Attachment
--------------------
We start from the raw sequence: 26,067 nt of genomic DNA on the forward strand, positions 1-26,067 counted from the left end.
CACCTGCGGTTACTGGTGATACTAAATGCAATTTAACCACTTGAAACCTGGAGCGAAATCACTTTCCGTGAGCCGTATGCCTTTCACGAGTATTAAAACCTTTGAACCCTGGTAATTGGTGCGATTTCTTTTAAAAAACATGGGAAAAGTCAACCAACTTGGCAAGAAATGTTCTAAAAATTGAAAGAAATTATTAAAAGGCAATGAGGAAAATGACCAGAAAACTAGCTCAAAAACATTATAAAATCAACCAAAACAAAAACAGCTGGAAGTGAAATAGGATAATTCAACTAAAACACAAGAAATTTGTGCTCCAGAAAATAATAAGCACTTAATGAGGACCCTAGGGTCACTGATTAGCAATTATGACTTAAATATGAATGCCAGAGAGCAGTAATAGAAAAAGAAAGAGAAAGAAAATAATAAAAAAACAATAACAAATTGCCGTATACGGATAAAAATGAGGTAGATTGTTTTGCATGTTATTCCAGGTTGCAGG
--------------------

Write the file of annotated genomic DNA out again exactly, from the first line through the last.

We start from the raw sequence: 26,067 nt of genomic DNA on the forward strand, positions 1-26,067 counted from the left end.
CACCTGCGGTTACTGGTGATACTAAATGCAATTTAACCACTTGAAACCTGGAGCGAAATCACTTTCCGTGAGCCGTATGCCTTTCACGAGTATTAAAACCTTTGAACCCTGGTAATTGGTGCGATTTCTTTTAAAAAACATGGGAAAAGTCAACCAACTTGGCAAGAAATGTTCTAAAAATTGAAAGAAATTATTAAAAGGCAATGAGGAAAATGACCAGAAAACTAGCTCAAAAACATTATAAAATCAACCAAAACAAAAACAGCTGGAAGTGAAATAGGATAATTCAACTAAAACACAAGAAATTTGTGCTCCAGAAAATAATAAGCACTTAATGAGGACCCTAGGGTCACTGATTAGCAATTATGACTTAAATATGAATGCCAGAGAGCAGTAATAGAAAAAGAAAGAGAAAGAAAATAATAAAAAAACAATAACAAATTGCCGTATACGGATAAAAATGAGGTAGATTGTTTTGCATGTTATTCCAGGTTGCAGG